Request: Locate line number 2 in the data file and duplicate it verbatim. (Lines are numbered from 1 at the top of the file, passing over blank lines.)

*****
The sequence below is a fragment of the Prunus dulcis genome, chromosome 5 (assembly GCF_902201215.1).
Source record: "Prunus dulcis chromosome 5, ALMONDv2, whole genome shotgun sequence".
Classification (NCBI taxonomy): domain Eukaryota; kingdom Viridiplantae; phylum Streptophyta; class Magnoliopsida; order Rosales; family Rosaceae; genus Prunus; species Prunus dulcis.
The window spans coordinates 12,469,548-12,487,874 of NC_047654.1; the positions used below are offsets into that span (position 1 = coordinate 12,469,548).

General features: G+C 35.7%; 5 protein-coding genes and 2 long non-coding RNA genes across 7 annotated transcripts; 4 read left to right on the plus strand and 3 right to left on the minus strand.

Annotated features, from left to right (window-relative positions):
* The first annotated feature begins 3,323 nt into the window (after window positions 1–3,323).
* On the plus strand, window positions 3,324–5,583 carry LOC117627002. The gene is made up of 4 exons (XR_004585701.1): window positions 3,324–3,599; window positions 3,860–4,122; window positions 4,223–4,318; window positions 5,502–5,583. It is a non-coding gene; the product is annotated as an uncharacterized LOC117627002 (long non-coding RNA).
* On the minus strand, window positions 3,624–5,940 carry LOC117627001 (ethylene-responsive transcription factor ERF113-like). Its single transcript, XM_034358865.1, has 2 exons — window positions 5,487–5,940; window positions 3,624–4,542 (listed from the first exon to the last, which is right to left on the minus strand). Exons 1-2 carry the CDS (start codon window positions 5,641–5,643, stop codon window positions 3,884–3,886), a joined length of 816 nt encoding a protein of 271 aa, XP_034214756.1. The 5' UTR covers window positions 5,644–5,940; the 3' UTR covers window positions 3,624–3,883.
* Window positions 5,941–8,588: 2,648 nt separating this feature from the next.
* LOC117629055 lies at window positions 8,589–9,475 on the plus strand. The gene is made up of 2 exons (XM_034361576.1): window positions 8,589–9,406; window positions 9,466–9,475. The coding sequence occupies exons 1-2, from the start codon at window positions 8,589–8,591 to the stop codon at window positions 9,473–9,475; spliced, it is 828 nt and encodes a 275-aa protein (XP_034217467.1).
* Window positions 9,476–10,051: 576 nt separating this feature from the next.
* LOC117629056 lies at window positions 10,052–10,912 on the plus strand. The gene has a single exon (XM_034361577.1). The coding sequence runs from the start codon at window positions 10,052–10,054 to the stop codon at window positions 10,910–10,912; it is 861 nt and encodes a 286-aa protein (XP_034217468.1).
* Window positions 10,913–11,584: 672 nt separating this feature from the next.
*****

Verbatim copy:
Source record: "Prunus dulcis chromosome 5, ALMONDv2, whole genome shotgun sequence".